Now, we’ve reviewed a number of Zodiac watches over the past few years, but today’s review marks something different. In the past, their releases were rather limited numbers, and once they were sold, they were gone. To address the interest, there’s a new “Core” lineup that is being introduced, containing watches that should be more broadly available. The first watch we’ve seen from this new range is the Zodiac Super Sea Wolf Skin.

You might think that “Skin” appellation at the end is a bit weird, but it makes sense if you understand some of the history around dive watches. For more on that, this article covers things pretty quickly. In that article, you’ll see a beat-up dive watch that looks an awful lot like the watch we’re reviewing today. That’s because Zodiac is actually a brand with a fairly long history, having kicked off at the same time as heavyweights Rolex and Blancpain. To put it more concretely, they trace their history back to 1882. If you really want to take a deep dive into the history of Zodiac watches, we’ve learned that is a very robust resource.

Suffice to say, Zodiac has a pretty good back catalog to get into. No surprise, then, that you’ll see a number of vintage Super Sea Wolf watches that have the indices that we have here on the Zodiac Super Sea Wolf Skin. As I spent time with those triangles at the compass points, I came to think of it as being a “toothy” dial. You know, like a shark that you’d never hope to encounter while you’re off diving. Then again, if it only has four teeth, maybe you’re ok. The other hour indices are triangular, though more elongated. Still, it goes a long way to giving this watch a vintage feel, standing out from other divers you might encounter.

Another way those indices stand out is in the color of the lume used. Here, it’s a lovely orange tone that we just do not commonly see. On a dive watch, that’s probably for a good reason, as the glow is not as bright as, say, the traditional green. As someone who doesn’t get much deeper than a local pool, I’m ok with it. You may note that the glow fades a bit more quickly as well, but I feel that’s more due to the hue than anything else. Sure, a thicker application might help there, but then you’re getting into something that would feel out of place on the dial, not to mention really recessing the numerals. In other words, you would lose the feel of this watch.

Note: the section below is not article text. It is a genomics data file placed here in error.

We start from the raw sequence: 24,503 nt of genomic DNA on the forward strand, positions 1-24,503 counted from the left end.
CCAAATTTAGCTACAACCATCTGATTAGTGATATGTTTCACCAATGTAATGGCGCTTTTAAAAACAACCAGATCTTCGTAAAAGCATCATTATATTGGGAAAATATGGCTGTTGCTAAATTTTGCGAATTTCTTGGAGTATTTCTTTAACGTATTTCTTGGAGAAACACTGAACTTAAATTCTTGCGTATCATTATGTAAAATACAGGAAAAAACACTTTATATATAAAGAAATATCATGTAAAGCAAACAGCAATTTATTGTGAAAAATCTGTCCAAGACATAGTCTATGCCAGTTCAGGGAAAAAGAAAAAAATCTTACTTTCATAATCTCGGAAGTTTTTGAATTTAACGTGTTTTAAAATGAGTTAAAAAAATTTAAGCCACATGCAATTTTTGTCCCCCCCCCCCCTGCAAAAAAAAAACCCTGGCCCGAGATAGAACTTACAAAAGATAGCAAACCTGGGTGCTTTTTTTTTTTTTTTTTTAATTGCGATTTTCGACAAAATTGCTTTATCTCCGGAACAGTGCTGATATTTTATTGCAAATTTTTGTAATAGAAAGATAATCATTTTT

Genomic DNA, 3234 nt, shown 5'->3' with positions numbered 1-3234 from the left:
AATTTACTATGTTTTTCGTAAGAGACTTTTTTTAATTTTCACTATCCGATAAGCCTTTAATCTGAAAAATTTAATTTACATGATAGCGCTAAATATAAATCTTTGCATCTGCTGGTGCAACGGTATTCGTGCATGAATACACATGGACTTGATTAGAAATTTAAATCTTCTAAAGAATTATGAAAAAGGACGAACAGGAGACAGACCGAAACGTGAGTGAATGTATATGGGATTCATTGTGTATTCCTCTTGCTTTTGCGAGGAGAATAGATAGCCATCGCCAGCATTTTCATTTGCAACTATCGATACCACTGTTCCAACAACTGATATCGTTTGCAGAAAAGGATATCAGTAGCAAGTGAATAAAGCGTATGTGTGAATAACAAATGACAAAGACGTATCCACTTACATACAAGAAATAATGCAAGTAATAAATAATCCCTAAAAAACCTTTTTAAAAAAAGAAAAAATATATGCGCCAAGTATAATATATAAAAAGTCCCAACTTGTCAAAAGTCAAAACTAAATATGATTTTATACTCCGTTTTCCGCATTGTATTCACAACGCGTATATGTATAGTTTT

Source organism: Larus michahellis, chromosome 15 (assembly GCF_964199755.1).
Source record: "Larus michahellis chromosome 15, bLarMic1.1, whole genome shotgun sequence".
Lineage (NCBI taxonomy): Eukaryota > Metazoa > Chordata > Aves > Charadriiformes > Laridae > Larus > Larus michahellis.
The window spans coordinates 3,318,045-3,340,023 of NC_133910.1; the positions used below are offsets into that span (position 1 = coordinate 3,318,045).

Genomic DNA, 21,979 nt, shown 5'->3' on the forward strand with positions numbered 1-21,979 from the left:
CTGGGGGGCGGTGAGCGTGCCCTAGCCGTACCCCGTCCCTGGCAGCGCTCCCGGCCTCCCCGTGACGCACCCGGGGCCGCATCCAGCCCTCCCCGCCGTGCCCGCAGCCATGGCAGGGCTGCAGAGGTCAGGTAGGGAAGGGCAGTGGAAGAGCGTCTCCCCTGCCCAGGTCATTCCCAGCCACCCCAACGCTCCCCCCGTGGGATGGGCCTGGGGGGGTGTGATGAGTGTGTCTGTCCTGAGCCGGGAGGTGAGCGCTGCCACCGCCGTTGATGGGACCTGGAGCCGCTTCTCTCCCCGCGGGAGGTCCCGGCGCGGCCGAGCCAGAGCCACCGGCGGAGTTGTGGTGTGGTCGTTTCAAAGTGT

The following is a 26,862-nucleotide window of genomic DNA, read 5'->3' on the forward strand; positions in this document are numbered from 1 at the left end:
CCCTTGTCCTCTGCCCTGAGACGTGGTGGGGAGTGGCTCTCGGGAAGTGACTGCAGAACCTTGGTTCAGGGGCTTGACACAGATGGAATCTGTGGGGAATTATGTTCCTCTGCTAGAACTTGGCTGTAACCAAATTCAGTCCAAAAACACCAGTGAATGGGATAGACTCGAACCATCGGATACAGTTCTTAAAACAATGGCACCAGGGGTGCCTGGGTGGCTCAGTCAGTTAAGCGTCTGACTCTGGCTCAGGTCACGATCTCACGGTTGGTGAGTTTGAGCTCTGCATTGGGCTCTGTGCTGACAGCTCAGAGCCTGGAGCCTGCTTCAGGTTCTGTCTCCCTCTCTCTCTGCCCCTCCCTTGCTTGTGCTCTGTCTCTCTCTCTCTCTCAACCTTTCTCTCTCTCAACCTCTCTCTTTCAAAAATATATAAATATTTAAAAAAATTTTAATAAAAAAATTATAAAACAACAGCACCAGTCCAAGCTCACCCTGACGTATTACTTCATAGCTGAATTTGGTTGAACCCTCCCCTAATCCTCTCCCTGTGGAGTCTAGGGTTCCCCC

What is the feel of the Zodiac Super Sea Wolf Skin? Well, as a skin diver, it’s meant as something that’s part of a “minimal equipment” kit for getting into the waters, along with some flippers, a mask, and maybe a snorkel. To that end, the Zodiac Super Sea Wolf Skin feels like a stripped down approach to a diver. At just 39mm diameter (and 12.7mm thick – including the sapphire crystal), it is much more compact than the independent dive watches you may have banging around in your watch box. For that, it does still hit a 200m WR rating, which means you’d have no worries going in the water with it, provided that crown is screwed down.

Should you want to time your dive (or even your parking meter) you’ve got your standard dive timing bezel (with the requisite 15-minute markings) done up courtesy of a ceramic insert in the bezel. This material should hold up worlds better than the standard steel or aluminum insert, as well as bringing more lume to the party. While it’s a slender bezel (keeping with that stripped-down theme), it’s still plenty legible, and I am rather keen on it for being done up in a matte finish, rather than the glossy look we’re more accustomed to from a ceramic insert.

All of this is set on the steel case of the Zodiac Super Sea Wolf Skin, but when you look at it straight on, you don’t actually see much of the case, other than the lugs. The bezel is ever so slightly larger than the case diameter, so you get this effect of it looking almost like an all-dial watch that has lugs springing out from it. Of course, viewed in profile, you see the case and it’s brushed surfaces (great for hiding fingerprints). And flipped over, you’ve got a multi-finish solid caseback. Here, the SSW script shows up down the middle, but there’s still some room there for a skilled engraver to mark a special occasion, should you be so inclined.